Flying Boat, also known as Chalk’s Ocean Airways, and insurance giant AIG are suing Northrop Grumman and Frakes Aviation following the fatal crash of a Chalk’s Grumman G-73 Mallard on Dec. 19, 2005. The Mallard’s right wing broke off shortly after takeoff and the amphibious turboprop twin crashed into the water near the Miami Seaplane Base, killing 18 passengers and two pilots.
Development of innovative offshore islands has made the United Arab Emirates ideal territory for seaplane services–at least that is the view of a team led by Sheikh Saeed Mohammed Hasher Al Maktoum who has formed Seawings to operate aerial sightseeing services.
Dornier Seaplane brought its all-composite twin-turboprop Seastar to the static display at last month’s NBAA Convention. The Seastar is already FAA and EASA certified, but Dornier will need another $150 million of funding to start production, now planned for late 2010. Two Pratt & Whitney Canada PT6-135A engines are mounted fore-and-aft (“push-me-pull-you”) on top of the wing.
German seaplane manufacturer Dornier Aircraft this week at the NBAA Convention in Orlando, Fla., announced plans to manufacture and sell the $6 million Seastar flying boat in the U.S. Former Adam Aircraft president Joe Walker will head the program as CEO of the recently formed Dornier Seaplane Co. Dornier Seaplane is independent of other Dornier Aircraft businesses and is wholly funded by the Dornier family.
German seaplane manufacturer Dornier Aircraft on Sunday announced plans to manufacture and sell the Seastar flying boat in the U.S. Former Adam Aircraft president Joe Walker will head the program as CEO of the recently formed Dornier Seaplane Company.
Represented by Farnborough Aerospace in Hall 4 Stand E13, the Warrior (Aero-Marine) Gull 36 UAV has commenced operating both in and over the English Channel under contract from Flight Refuelling of the Cobham Group. The four meter-span UAV is reported to have exhibited excellent water handing and flying qualities, confirming the accuracy of theoretical models compared to data extracted from the Gull’s data loggers.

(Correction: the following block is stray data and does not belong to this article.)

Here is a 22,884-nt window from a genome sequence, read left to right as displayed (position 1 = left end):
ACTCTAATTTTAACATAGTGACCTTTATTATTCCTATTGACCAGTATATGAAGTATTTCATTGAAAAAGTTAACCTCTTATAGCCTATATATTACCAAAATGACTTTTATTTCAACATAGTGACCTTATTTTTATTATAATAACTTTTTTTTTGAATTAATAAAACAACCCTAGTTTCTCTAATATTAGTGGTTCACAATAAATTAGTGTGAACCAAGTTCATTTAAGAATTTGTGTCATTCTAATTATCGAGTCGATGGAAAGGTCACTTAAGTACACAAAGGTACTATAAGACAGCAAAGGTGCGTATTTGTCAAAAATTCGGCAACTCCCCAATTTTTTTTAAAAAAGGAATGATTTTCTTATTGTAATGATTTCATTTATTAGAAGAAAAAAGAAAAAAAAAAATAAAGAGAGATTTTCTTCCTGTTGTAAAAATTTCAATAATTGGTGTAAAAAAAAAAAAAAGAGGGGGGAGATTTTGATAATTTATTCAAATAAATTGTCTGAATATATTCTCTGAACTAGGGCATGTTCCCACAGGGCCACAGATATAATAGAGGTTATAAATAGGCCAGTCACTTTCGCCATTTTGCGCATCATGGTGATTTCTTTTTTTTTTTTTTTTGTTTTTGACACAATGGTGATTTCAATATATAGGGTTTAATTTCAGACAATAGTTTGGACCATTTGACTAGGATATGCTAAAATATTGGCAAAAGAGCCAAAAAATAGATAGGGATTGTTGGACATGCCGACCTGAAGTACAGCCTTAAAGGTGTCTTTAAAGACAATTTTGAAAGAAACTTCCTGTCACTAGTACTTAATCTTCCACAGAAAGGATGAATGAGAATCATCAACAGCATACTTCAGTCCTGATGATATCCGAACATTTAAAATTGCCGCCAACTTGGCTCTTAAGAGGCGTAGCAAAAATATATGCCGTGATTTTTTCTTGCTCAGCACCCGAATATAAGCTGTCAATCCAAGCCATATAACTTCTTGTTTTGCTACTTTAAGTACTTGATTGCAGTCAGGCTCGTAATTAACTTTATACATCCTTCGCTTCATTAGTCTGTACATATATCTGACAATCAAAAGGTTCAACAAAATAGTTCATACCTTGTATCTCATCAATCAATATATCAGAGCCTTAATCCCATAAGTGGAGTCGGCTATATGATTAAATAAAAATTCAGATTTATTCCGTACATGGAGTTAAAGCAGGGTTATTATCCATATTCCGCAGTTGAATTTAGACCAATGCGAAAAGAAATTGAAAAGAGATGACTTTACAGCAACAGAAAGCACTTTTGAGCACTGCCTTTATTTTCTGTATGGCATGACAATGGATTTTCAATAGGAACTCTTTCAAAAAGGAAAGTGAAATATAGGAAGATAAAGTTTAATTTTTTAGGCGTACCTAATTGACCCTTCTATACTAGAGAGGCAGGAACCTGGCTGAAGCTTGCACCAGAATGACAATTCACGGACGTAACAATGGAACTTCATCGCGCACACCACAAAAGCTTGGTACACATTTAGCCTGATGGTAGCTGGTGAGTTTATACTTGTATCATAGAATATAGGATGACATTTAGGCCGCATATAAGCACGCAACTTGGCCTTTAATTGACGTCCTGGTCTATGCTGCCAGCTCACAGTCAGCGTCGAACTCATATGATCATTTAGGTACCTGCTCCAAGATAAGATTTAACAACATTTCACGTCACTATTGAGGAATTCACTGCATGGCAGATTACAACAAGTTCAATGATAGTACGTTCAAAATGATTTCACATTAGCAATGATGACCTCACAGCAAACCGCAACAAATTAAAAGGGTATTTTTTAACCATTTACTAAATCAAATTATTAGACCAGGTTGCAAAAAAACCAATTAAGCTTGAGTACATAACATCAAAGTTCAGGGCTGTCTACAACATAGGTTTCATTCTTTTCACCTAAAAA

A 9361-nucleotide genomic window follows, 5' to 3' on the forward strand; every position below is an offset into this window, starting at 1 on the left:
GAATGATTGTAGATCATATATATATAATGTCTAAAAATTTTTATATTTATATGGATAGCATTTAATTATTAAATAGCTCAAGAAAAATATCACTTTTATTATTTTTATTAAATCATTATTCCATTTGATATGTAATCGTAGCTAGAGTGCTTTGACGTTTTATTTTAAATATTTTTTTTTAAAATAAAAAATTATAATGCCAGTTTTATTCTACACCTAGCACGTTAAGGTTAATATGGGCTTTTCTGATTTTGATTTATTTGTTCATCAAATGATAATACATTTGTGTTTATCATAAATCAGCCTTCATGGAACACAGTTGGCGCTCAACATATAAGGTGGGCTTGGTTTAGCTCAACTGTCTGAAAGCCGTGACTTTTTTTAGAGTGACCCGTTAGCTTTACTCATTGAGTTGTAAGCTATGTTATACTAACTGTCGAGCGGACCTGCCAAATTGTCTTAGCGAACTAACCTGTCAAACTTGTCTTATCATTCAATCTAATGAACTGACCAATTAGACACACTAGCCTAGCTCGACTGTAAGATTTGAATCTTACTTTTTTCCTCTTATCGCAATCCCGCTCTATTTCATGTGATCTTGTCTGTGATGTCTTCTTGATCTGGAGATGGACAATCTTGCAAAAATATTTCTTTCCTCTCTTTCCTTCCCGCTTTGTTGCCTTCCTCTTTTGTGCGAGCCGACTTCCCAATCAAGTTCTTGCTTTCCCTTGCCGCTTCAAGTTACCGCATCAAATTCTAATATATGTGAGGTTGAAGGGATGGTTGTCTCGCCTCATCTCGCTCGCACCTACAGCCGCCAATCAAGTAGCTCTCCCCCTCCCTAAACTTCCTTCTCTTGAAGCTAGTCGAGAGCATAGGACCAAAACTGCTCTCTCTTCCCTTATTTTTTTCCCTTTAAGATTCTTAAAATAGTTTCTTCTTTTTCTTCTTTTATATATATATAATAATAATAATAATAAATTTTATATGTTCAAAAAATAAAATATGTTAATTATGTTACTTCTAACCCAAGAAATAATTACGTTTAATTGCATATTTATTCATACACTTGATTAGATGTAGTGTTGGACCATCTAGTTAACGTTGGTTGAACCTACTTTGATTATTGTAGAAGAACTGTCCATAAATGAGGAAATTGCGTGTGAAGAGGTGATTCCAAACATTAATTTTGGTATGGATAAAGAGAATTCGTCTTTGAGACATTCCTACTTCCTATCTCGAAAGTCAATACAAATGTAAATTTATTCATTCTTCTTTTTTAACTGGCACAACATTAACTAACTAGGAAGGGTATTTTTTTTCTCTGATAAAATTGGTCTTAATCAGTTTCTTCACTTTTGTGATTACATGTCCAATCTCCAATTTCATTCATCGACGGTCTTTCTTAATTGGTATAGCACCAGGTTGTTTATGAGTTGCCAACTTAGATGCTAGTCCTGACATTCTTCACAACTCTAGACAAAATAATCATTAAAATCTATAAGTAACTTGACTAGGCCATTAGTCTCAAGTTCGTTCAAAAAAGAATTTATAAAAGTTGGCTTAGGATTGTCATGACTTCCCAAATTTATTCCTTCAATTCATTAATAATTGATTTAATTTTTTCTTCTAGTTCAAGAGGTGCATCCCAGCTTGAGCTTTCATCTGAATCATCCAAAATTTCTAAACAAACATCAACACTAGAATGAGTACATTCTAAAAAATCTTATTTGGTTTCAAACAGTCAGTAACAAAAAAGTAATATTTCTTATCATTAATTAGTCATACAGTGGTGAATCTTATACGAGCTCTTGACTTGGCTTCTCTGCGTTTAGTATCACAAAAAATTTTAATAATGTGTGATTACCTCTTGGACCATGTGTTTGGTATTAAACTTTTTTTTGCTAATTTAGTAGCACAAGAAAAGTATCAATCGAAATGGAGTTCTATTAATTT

The crash of a Chalk’s Ocean Airways Grumman G-73T Turbo Mallard on Dec. 19, 2005, was due to failure of the amphibian’s right wing.
The NTSB has begun recovering the wreckage of the Chalk’s Ocean Airways Turbo Mallard that crashed off the coast of Miami yesterday afternoon, killing all 18 passengers and two crewmembers. The 1947 Grumman G-73T had taken off from the airline’s Watson Island seaplane base shortly before 2:40 p.m. for a flight to Bimini in the Bahamas, when only seconds later it broke apart in an inferno and fell into Government Cut.
An emergency AD issued Friday requires that before further flight operators perform a “detailed visual inspection to detect repairs, cracking or corrosion” of the wing spars and other structural components in Frakes Aviation turboprop-converted Mallard seaplanes. The directive follows the December 19 fatal crash of a Chalk’s Ocean Airways’ turboprop-converted Mallard when the right wing separated from the fuselage on takeoff.
Grumman G-73T Turbo Mallard, Miami Beach, Fla., Dec. 19, 2005–The right wing separated from a Chalk’s Turbo Mallard as it was taking off from Chalk’s Watson Island seaplane base. It plunged into the ocean, and all 20 people on board–18 passengers and two crewmembers–died. A witness said he heard a loud noise, then saw the wing fall off before the amphibious airplane fell into the water in flames.